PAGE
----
Threat modeling helps businesses prioritize their risk management and mitigation strategies. The goal is to mitigate the risk of falling victim to a costly cyber incident.
Here are the steps businesses can follow to conduct a threat model.
Identify Assets That Need Protection
The first step is to identify assets that are most critical to the business. This includes sensitive data, intellectual property, or financial information. What is it that cybercriminals will be going after?
Don’t forget to include phishing-related assets. Such as company email accounts. Business email compromise is a fast-growing attack that capitalizes on breached company email logins. Some hackers are even known to use reply-chain phishing attacks after gaining access to a businesses email.
Identify Potential Threats
The next step is to identify potential threats to these assets. Some common threats could be cyber-attacks such as phishing. Others would be ransomware, malware, or social engineering.
Another category of threats could be physical breaches or insider threats. This is where employees or vendors have access to sensitive information.
Remember, threats aren’t always malicious. Human error causes approximately 88% of data breaches. So, ensure you’re aware of mistake-related threats, such as:
- The use of weak passwords
- Unclear cloud use policies
- Lack of employee training
- Poor or non-existent BYOD policies
Are your employees trained to spot real world threats such as phishing and business email compromises? Visit us here to learn more about our Breach Prevention Platform and Security Awareness Training with simulated phishing tests.
Assess Likelihood and Impact
Once you’ve identified potential threats, take the next step. This is to assess the likelihood and impact of these threats. Businesses must understand how likely each threat is to occur. As well as the potential impact on their operations, reputation, and financial stability. This will help rank the risk management and mitigation strategies.
Base the threat likelihood on current cybersecurity statistics as well as a thorough vulnerability assessment. It’s best this assessment is by a trusted 3rd party IT service provider, such as Databranch. If you’re doing your assessment with only internal input, you’re bound to miss something.
Prioritize Risk Management Strategies
Next, prioritize risk management strategies based on the likelihood and impact of each potential threat. Most businesses can’t tackle everything at once due to time and cost constraints. So, it’s important to rank solutions based on the biggest impact on cybersecurity.
Some common strategies to consider include implementing:
- Access controls
- Intrusion detection systems
- Employee training and awareness programs
- Endpoint device management
Businesses must also determine which strategies are most cost-effective. They should also align with their business goals.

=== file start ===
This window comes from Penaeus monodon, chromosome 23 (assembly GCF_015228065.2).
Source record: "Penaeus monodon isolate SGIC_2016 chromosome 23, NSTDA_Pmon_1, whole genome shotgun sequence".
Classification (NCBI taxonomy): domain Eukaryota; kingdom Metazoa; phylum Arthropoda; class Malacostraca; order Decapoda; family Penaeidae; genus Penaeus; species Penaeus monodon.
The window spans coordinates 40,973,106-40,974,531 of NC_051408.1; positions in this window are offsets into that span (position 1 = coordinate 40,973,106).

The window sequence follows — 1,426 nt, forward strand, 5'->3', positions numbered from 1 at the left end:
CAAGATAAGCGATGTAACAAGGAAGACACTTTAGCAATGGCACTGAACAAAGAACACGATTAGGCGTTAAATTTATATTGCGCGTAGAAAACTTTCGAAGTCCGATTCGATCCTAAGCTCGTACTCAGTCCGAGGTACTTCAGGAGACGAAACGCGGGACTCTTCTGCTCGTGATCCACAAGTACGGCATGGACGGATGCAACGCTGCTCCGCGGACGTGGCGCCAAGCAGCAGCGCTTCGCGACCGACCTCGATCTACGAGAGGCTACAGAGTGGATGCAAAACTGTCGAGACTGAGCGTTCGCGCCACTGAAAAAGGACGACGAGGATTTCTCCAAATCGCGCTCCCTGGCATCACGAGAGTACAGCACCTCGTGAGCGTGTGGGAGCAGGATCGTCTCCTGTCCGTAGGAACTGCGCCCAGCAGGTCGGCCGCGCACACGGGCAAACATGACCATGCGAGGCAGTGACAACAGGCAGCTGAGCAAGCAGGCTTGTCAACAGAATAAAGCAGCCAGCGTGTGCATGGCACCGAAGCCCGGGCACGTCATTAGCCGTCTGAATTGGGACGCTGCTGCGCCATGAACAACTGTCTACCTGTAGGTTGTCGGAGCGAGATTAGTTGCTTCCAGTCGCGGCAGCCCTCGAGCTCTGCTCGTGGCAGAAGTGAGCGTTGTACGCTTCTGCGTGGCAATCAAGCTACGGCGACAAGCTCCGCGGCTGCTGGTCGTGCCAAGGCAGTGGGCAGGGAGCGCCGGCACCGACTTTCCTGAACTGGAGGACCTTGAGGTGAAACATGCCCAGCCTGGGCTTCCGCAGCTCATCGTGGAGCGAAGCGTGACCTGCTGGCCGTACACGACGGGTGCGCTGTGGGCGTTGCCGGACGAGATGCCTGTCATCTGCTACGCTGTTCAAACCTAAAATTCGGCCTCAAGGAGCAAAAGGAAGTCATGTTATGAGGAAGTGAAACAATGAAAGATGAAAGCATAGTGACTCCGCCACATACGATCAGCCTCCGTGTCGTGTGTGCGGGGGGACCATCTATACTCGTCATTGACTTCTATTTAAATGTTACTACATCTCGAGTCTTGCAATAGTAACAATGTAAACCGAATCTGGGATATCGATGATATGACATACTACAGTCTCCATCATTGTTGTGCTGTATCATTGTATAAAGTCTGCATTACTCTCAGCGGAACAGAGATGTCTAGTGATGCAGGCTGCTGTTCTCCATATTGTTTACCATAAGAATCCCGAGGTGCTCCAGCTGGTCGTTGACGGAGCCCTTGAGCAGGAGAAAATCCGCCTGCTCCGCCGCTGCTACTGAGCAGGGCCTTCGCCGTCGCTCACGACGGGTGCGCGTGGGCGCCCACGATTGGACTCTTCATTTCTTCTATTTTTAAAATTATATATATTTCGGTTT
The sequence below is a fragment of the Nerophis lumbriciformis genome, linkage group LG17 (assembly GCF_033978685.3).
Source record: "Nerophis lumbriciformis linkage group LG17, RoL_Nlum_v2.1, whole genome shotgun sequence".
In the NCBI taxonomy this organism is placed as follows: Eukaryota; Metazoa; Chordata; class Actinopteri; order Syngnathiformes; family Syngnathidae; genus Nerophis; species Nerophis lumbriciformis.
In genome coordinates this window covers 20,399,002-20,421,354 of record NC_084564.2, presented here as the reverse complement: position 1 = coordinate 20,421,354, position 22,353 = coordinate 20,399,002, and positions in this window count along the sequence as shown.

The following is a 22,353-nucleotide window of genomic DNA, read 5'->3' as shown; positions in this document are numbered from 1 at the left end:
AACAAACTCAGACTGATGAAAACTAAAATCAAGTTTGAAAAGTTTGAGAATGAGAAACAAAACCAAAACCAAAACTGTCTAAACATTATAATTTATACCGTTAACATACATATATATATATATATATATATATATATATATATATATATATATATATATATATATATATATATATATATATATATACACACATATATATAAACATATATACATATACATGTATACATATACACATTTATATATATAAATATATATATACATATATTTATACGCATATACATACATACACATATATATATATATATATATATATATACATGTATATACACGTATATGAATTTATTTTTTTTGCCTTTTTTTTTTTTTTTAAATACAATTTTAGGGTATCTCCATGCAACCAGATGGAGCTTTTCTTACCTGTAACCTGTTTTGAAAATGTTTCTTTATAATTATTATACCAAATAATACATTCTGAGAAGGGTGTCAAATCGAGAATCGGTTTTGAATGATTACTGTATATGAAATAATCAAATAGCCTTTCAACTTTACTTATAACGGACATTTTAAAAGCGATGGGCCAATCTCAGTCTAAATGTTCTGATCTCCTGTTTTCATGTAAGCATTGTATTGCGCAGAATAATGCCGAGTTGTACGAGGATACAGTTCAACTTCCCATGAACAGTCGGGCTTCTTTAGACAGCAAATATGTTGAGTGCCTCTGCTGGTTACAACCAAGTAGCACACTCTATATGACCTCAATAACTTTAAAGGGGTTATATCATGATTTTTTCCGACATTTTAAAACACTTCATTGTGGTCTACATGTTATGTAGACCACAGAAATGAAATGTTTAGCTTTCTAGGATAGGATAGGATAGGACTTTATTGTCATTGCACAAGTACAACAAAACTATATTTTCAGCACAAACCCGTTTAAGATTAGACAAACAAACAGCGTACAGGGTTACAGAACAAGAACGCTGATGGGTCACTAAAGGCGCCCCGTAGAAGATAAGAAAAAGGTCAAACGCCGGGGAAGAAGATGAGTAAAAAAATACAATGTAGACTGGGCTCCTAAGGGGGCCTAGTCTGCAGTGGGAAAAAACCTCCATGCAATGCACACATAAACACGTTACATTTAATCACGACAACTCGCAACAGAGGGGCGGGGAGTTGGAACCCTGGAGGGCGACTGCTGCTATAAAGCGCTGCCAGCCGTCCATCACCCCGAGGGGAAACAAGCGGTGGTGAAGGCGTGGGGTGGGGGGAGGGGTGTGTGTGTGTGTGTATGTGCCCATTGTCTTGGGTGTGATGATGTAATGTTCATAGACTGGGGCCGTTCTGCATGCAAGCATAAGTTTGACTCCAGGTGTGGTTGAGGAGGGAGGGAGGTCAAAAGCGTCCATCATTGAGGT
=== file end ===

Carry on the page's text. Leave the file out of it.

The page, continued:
Continuously Review and Update the Model
Threat modeling is not a one-time process. Cyber threats are constantly evolving. Businesses must continuously review and update their threat models. This will help ensure that their security measures are effective. As well as aligned with their business objectives.
Benefits of Threat Modeling for Businesses
Threat modeling is an essential process for businesses to reduce their cybersecurity risk. Identifying potential threats and vulnerabilities to their assets and systems is important. It helps them rank risk management strategies. As well as reduce the likelihood and impact of cyber incidents.
Here are just a few of the benefits of adding threat modeling to a cybersecurity strategy.
Improved Understanding of Threats and Vulnerabilities
Threat modeling can help businesses gain a better understanding of specific threats. It also uncovers vulnerabilities that could impact their assets and identifies gaps in their security measures and helps uncover risk management strategies.
Ongoing threat modeling can also help companies stay out in front of new threats. Artificial intelligence is birthing new types of cyber threats every day. Companies that are complacent can fall victim to new attacks.
Cost-effective Risk Management
Addressing risk management based on the likelihood and impact of threats reduces costs. It can optimize company security investments while ensuring that businesses divide resources effectively and efficiently.
Threat modeling can help ensure that security measures align with the business objectives. This can reduce the potential impact of security measures on business operations. It also helps coordinate security, goals, and operations.
Reduced Risk of Cyber Incidents
By implementing targeted risk management strategies, businesses can reduce risk. This includes the likelihood and impact of cybersecurity incidents. This will help to protect their assets. It also reduces the negative consequences of a security breach.
Get Started with Comprehensive Threat Identification
Wondering how to get started with a threat assessment? Our experts can help you put in place a comprehensive threat modeling program. Give us a call today at 716-373-4467 x115 or firstname.lastname@example.org to schedule a discussion.
Article used with permission from The Technology Press.